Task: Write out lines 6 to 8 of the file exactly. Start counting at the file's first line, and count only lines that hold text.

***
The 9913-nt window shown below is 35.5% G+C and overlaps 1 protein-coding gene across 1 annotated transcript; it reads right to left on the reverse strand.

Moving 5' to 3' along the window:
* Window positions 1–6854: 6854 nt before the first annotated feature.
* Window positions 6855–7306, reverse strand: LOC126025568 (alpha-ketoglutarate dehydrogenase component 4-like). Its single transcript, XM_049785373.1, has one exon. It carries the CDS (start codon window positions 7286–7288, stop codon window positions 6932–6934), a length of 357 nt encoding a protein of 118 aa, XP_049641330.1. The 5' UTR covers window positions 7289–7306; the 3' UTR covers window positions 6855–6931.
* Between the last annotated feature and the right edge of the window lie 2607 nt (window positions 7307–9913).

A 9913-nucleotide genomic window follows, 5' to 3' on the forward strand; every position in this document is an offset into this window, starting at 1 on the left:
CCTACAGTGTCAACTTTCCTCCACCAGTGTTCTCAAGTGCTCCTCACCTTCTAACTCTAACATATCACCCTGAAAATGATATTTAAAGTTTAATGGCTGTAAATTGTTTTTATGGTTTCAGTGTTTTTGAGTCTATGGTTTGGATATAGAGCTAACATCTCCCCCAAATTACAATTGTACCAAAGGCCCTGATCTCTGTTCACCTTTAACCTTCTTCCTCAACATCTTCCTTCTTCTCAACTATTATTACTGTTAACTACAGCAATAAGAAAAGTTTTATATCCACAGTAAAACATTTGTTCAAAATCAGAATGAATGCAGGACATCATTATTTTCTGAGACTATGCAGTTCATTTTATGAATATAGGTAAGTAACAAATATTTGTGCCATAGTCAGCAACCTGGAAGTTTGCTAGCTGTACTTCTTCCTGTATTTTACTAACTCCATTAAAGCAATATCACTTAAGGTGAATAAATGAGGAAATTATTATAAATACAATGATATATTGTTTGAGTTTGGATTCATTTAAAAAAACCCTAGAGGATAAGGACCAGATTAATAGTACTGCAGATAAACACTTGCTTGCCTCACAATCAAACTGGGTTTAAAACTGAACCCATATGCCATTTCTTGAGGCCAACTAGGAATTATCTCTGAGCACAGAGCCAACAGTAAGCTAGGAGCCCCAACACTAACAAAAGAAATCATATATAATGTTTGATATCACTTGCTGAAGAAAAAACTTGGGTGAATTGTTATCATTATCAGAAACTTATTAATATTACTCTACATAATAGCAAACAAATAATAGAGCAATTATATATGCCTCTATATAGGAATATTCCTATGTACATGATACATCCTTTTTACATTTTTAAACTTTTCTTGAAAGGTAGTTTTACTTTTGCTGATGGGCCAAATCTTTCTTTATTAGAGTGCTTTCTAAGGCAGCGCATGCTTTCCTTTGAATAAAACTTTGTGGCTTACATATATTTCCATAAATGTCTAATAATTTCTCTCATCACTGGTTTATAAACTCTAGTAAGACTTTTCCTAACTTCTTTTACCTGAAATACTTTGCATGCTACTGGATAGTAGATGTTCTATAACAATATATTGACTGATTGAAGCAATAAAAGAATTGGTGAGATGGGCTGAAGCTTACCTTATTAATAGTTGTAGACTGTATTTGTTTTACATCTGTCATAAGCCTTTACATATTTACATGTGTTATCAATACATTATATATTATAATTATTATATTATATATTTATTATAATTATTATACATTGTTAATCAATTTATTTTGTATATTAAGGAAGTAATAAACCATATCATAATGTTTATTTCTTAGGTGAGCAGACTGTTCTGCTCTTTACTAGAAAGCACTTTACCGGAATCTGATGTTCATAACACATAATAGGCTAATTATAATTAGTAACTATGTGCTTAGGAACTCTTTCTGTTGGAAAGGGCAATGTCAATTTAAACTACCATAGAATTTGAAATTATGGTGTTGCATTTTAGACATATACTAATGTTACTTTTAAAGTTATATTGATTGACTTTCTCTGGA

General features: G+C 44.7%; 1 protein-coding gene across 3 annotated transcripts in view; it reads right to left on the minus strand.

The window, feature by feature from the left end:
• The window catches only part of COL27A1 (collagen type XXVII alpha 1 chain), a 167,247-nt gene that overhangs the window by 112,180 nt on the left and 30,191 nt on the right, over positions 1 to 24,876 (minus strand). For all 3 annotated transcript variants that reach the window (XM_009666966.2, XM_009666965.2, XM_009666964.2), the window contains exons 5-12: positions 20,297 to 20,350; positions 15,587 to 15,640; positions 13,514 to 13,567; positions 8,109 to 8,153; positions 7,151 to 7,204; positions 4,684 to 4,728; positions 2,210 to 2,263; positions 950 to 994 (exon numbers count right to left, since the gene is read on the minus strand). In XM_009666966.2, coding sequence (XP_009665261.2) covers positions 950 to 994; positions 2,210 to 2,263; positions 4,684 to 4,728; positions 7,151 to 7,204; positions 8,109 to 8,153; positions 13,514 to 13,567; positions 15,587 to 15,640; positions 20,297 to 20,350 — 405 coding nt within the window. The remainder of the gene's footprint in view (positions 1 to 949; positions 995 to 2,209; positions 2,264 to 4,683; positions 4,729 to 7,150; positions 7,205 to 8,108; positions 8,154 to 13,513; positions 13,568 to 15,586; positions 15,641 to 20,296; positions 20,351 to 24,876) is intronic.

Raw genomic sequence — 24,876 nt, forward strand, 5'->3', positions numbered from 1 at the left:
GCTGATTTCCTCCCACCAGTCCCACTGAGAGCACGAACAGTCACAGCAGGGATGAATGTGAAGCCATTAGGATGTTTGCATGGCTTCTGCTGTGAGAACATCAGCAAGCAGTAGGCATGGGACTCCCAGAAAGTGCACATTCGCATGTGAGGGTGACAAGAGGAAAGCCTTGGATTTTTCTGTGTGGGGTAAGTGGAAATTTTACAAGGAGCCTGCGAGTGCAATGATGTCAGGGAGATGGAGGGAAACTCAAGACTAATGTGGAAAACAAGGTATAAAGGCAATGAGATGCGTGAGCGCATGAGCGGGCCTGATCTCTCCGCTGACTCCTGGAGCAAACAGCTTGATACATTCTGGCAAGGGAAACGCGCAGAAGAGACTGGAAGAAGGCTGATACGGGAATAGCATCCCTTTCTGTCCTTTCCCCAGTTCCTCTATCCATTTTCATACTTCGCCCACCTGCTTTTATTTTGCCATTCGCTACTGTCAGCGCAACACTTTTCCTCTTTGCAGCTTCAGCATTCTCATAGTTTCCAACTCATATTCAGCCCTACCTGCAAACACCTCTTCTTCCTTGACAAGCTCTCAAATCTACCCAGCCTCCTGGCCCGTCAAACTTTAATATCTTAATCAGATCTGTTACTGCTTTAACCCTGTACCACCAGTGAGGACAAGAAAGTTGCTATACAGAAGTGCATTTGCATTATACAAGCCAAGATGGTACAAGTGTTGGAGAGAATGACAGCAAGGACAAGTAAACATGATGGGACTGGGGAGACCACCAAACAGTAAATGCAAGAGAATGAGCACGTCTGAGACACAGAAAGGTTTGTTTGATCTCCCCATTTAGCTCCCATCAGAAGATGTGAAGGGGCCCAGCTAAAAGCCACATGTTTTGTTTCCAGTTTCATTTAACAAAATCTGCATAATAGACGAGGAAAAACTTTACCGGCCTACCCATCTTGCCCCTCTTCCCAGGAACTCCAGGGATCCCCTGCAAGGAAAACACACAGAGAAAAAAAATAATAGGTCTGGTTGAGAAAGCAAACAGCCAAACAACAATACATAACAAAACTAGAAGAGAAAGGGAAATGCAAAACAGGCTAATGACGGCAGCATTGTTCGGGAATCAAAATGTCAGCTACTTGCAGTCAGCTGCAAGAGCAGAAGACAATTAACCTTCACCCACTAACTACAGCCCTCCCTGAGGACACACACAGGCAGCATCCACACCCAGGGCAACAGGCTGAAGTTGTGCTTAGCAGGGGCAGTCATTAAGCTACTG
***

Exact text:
A 9913-nucleotide genomic window follows, 5' to 3' on the forward strand; every position in this document is an offset into this window, starting at 1 on the left:
CCTACAGTGTCAACTTTCCTCCACCAGTGTTCTCAAGTGCTCCTCACCTTCTAACTCTAACATATCACCCTGAAAATGATATTTAAAGTTTAATGGCTGTAAATTGTTTTTATGGTTTCAGTGTTTTTGAGTCTATGGTTTGGATATAGAGCTAACATCTCCCCCAAATTACAATTGTACCAAAGGCCCTGATCTCTGTTCACCTTTAACCTTCTTCCTCAACATCTTCCTTCTTCTCAACTATTATTACTGTTAACTACAGCAATAAGAAAAGTTTTATATCCACAGTAAAACATTTGTTCAAAATCAGAATGAATGCAGGACATCATTATTTTCTGAGACTATGCAGTTCATTTTATGAATATAGGTAAGTAACAAATATTTGTGCCATAGTCAGCAACCTGGAAGTTTGCTAGCTGTACTTCTTCCTGTATTTTACTAACTCCATTAAAGCAATATCACTTAAGGTGAATAAATGAGGAAATTATTATAAATACAATGATATATTGTTTGAGTTTGGATTCATTTAAAAAAACCCTAGAGGATAAGGACCAGATTAATAGTACTGCAGATAAACACTTGCTTGCCTCACAATCAAACTGGGTTTAAAACTGAACCCATATGCCATTTCTTGAGGCCAACTAGGAATTATCTCTGAGCACAGAGCCAACAGTAAGCTAGGAGCCCCAACACTAACAAAAGAAATCATATATAATGTTTGATATCACTTGCTGAAGAAAAAACTTGGGTGAATTGTTATCATTATCAGAAACTTATTAATATTACTCTACATAATAGCAAACAAATAATAGAGCAATTATATATGCCTCTATATAGGAATATTCCTATGTACATGATACATCCTTTTTACATTTTTAAACTTTTCTTGAAAGGTAGTTTTACTTTTGCTGATGGGCCAAATCTTTCTTTATTAGAGTGCTTTCTAAGGCAGCGCATGCTTTCCTTTGAATAAAACTTTGTGGCTTACATATATTTCCATAAATGTCTAATAATTTCTCTCATCACTGGTTTATAAACTCTAGTAAGACTTTTCCTAACTTCTTTTACCTGAAATACTTTGCATGCTACTGGATAGTAGATGTTCTATAACAATATATTGACTGATTGAAGCAATAAAAGAATTGGTGAGATGGGCTGAAGCTTACCTTATTAATAGTTGTAGACTGTATTTGTTTTACATCTGTCATAAGCCTTTACATATTTACATGTGTTATCAATACATTATATATTATAATTATTATATTATATATTTATTATAATTATTATACATTGTTAATCAATTTATTTTGTATATTAAGGAAGTAATAAACCATATCATAATGTTTATTTCTTAGGTGAGCAGACTGTTCTGCTCTTTACTAGAAAGCACTTTACCGGAATCTGATGTTCATAACACATAATAGGCTAATTATAATTAGTAACTATGTGCTTAGGAACTCTTTCTGTTGGAAAGGGCAATGTCAATTTAAACTACCATAGAATTTGAAATTATGGTGTTGCATTTTAGACATATACTAATGTTACTTTTAAAGTTATATTGATTGACTTTCTCTGGA

General features: G+C 44.7%; 1 protein-coding gene across 3 annotated transcripts in view; it reads right to left on the minus strand.